- 1. Identify your Organisational Assets and Systems
- 2. Categorise Assets and Systems
- 3. Identify Threats
- 4. Assess Risks
- 5. Building your Insider Risk Register – existing measures
- 6. Building your Insider Risk Register – additional measures
- 7. Prioritisation
- 8. Development & Implementation
- 9. Monitoring and Review
- 10. Briefing and Communications
1. Identify your Organisational Assets and Systems
As part of your organisation’s protective security risk assessment its vital organisational assets and systems necessary for the delivery of effective operations or are of specific organisational value are identified. As part of this asset identification, understand where your assets are geographically located, whether they are managed by a third party and if they may be co-located with other businesses.
2. Categorise Assets and Systems
Once your assets and systems have been identified these should then be categorised and classified in relation to their level of criticality to ensure continued functionality of the business.
3. Identify Threats
Your business will need to identify and understand threats to your organisation. You should seek to obtain threat information from key sources (such as CPNI,* NCSC, Government Departments, police, partner organisations and peer groups). Good quality threat assessment data will help inform you in the following stages of the process.
4. Assess Risks
Knowing what you need to protect and the type and range of threats your organisation may face will help develop the threat scenarios (security risks) within your organisation’s risk register.
You should identify which roles (based on access) present the greatest opportunity to facilitate the identified threat scenario’s occurring. Consider the Impact/likelihood of the scenario:
- How likely is it this act will happen?
- Has it happened before?
- What is the impact of this happening? For example, will it stop your organisation being productive for 1 day, 1 month or 1 year?
- And, what level of risk can your organisation tolerate?
As part of your assessment consider the geographical location of these key roles. Does this increase the risk? Consider whether those with legitimate access could be motivated or coerced through loyalty to family or country to facilitate insider activity.
5. Building your Insider Risk Register – existing measures
You now need to map out and document the existing personnel security mitigations that will reduce the threat scenario being facilitated by an insider. Consider (and document) whether the existing measures are sufficient to reduce impact and likelihood identified in Step 4.
6. Building your Insider Risk Register – additional measures
Using this information, consider (& document) what additional mitigation’s your organisation may consider implementing that are proportionate to the current threat and risks identified. These mitigations should be reviewed in response to any increase or reduction in the threat picture.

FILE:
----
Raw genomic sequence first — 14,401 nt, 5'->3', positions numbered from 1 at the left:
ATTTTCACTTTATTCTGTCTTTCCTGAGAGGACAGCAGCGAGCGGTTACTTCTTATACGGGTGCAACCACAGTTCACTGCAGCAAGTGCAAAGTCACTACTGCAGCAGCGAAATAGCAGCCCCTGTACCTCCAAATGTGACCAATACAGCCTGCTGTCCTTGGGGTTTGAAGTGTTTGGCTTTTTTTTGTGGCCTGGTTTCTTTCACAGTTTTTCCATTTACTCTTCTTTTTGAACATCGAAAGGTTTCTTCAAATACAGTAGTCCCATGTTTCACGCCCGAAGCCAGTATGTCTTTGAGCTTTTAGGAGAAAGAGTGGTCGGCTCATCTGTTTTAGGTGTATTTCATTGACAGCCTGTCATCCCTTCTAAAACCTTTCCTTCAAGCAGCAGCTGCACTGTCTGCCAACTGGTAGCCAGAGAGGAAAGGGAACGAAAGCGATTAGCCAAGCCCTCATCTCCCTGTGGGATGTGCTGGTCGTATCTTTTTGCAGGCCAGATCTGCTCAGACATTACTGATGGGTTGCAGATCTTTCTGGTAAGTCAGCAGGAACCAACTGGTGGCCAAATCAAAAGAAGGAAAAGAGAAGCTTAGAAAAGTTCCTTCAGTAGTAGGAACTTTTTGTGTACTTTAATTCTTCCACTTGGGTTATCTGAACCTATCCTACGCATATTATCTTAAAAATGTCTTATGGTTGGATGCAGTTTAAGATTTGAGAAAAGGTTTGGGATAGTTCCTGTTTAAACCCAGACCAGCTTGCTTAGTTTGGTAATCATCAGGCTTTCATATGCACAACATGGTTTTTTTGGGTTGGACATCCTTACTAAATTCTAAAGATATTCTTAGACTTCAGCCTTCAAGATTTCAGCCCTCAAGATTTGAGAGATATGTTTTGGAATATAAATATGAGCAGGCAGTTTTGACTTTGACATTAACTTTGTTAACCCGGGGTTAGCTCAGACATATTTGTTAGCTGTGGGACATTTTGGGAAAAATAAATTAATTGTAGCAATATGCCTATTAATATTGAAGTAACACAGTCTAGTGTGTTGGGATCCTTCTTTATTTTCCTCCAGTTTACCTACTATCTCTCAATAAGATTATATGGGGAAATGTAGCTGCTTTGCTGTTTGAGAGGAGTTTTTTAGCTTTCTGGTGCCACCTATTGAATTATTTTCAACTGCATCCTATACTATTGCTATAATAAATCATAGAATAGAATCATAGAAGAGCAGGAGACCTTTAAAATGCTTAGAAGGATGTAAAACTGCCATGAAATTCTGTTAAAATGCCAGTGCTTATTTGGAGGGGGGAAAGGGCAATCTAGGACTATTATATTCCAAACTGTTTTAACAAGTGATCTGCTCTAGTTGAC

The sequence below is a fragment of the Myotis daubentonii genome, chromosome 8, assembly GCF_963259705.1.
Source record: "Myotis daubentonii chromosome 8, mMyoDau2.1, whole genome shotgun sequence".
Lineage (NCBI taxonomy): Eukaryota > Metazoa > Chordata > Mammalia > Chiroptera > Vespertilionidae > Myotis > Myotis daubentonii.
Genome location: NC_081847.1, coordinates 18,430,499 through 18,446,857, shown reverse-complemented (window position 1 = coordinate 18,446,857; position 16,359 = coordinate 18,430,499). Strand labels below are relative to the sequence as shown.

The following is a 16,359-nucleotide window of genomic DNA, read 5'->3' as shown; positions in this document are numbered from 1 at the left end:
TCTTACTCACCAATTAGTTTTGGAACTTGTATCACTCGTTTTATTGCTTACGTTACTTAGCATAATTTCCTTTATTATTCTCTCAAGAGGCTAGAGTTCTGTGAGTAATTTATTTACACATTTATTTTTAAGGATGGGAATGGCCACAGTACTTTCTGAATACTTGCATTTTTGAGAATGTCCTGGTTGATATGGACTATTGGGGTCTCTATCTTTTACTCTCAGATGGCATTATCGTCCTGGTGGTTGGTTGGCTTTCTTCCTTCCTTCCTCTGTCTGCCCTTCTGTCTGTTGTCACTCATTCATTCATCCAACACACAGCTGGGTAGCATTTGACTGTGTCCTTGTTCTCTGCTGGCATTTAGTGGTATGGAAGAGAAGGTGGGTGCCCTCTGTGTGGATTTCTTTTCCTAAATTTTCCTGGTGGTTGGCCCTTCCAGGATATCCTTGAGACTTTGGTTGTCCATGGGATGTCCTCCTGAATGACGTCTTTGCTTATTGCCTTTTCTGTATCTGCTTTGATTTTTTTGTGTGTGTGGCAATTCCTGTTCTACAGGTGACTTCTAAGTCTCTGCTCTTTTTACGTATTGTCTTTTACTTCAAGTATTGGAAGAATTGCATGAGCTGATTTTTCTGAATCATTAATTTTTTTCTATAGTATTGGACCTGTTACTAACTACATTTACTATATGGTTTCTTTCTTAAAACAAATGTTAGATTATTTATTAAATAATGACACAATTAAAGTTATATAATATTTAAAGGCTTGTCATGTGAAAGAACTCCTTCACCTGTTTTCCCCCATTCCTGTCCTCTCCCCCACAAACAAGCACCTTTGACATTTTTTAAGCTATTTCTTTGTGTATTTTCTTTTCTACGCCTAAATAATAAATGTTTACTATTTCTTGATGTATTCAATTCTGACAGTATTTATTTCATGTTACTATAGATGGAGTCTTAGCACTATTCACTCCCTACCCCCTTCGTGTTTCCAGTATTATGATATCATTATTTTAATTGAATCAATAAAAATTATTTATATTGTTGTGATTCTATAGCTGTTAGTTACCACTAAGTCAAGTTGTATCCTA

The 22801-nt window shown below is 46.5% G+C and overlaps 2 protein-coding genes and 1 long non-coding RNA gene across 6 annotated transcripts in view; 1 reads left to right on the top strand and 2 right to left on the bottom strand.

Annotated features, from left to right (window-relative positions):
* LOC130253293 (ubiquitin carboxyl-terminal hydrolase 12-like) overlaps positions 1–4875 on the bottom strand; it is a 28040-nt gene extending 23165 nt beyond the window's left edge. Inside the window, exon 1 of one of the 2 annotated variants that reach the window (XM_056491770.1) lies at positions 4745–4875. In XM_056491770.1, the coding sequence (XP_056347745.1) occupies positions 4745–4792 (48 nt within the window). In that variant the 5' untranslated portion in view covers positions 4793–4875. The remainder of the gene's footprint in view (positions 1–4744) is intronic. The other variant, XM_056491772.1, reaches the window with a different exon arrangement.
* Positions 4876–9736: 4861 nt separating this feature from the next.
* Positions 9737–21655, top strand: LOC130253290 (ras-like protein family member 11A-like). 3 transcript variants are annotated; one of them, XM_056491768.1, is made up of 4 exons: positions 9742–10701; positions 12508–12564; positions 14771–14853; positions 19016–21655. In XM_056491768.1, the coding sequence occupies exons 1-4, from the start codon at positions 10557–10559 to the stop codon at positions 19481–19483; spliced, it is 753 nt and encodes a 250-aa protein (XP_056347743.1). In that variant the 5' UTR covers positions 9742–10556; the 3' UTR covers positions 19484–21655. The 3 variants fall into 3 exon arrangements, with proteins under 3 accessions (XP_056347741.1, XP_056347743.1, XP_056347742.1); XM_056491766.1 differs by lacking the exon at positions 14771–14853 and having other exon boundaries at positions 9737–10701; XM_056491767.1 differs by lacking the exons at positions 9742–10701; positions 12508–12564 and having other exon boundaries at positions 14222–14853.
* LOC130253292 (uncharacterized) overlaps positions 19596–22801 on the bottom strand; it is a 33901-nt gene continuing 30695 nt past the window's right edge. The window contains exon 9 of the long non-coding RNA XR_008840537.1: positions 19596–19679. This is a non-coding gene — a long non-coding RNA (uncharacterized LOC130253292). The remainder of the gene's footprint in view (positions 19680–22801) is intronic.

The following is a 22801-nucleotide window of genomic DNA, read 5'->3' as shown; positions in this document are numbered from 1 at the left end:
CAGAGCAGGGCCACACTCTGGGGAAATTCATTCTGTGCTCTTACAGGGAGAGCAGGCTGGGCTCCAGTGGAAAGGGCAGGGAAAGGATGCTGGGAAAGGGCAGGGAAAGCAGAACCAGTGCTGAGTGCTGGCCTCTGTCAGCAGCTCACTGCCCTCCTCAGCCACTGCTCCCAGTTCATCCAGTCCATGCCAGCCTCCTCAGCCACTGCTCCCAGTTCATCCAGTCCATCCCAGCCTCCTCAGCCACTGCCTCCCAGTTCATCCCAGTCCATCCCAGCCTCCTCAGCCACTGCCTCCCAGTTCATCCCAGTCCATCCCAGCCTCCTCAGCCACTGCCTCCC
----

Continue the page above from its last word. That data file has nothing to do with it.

Your organisation should prioritise these additional mitigations based on the current threat and organisational security vulnerability. Not all security mitigations will get senior endorsement (particularly if some measures require financial resource) hence the importance of the prioritisation process.
8. Development & Implementation
Pending sign off, the assigned action owner for a proposed mitigation measure should initiate steps to ensure the mitigation is correctly implemented across your organisation. For example, your organisation may have identified a need to deliver security refresher training on socially engineered attacks for personnel who may have access to organisational finance data. To support effective security behaviour change, organisations are encouraged to utilise CPNI’s Embedding Behaviour Change to maximise impact of the mitigation measure.
9. Monitoring and Review
Monitor and review the effectiveness of the additional mitigations you have implemented. For example, has the implementation of a security behaviour change campaign achieved the desired impact? Has your organisation successfully detected any employee suspicious activity on your networks? Further work may be required to the desired outcome.
Risk management is an ongoing programme and therefore your organisation should review insider risks such as: on a change in threat and changes to your operating environment. Ensure that adequate management information is in place to reassure senior decision makers the measures you have in place to address insider risk at a period of heightened political tension.
10. Briefing and Communications
Seek to utilise organisational governance structures, such as your Insider Threat Stakeholder Group, to ensure all personnel that need to be involved in changes to the insider risk programme are fully briefed. Consider legal, HR, Senior Decision Makers, I.T., Finance and any staff in roles that may be directly affected by changes.
Caveat – this 10-step plan provides high level points your organisation should have in place to reduce the risk of insider activity within your organisation. We encourage you to refer to the CPNI Insider Risk Assessment Guidance for further support.
“The majority of insider cases in the study were self-initiated (76%) rather than as a result of deliberate infiltration (6%); i.e. the individual saw an opportunity to exploit their access once they were employed rather than seeking employment with the intention of committing an insider act”.
CPNI Insider Data Collection Study 2013